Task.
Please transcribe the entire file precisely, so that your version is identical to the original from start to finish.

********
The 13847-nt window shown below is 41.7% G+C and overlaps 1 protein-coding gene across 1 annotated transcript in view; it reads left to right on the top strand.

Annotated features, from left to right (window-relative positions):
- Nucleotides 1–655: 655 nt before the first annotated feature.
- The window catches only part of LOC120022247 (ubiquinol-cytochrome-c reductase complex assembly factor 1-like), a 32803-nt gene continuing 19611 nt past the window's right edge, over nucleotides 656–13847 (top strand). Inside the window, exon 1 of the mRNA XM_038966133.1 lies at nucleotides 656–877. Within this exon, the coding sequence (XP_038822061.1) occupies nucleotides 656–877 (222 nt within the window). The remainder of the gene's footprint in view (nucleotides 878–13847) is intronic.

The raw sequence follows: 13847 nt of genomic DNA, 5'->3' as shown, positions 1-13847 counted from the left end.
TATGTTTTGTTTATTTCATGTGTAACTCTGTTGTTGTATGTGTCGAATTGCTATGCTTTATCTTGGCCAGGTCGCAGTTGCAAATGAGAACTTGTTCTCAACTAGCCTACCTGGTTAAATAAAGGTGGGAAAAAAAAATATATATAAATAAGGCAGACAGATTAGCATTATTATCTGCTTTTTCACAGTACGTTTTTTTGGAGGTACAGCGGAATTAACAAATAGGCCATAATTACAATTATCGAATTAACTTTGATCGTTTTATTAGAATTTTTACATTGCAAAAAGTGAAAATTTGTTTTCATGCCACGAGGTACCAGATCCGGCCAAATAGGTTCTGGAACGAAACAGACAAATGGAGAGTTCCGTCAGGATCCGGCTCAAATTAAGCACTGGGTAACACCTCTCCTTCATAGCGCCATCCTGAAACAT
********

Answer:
The 13847-nt window shown below is 41.7% G+C and overlaps 1 protein-coding gene across 1 annotated transcript in view; it reads left to right on the top strand.

Annotated features, from left to right (window-relative positions):
- Nucleotides 1–655: 655 nt before the first annotated feature.
- The window catches only part of LOC120022247 (ubiquinol-cytochrome-c reductase complex assembly factor 1-like), a 32803-nt gene continuing 19611 nt past the window's right edge, over nucleotides 656–13847 (top strand). Inside the window, exon 1 of the mRNA XM_038966133.1 lies at nucleotides 656–877. Within this exon, the coding sequence (XP_038822061.1) occupies nucleotides 656–877 (222 nt within the window). The remainder of the gene's footprint in view (nucleotides 878–13847) is intronic.

The raw sequence follows: 13847 nt of genomic DNA, 5'->3' as shown, positions 1-13847 counted from the left end.
TATGTTTTGTTTATTTCATGTGTAACTCTGTTGTTGTATGTGTCGAATTGCTATGCTTTATCTTGGCCAGGTCGCAGTTGCAAATGAGAACTTGTTCTCAACTAGCCTACCTGGTTAAATAAAGGTGGGAAAAAAAAATATATATAAATAAGGCAGACAGATTAGCATTATTATCTGCTTTTTCACAGTACGTTTTTTTGGAGGTACAGCGGAATTAACAAATAGGCCATAATTACAATTATCGAATTAACTTTGATCGTTTTATTAGAATTTTTACATTGCAAAAAGTGAAAATTTGTTTTCATGCCACGAGGTACCAGATCCGGCCAAATAGGTTCTGGAACGAAACAGACAAATGGAGAGTTCCGTCAGGATCCGGCTCAAATTAAGCACTGGGTAACACCTCTCCTTCATAGCGCCATCCTGAAACAT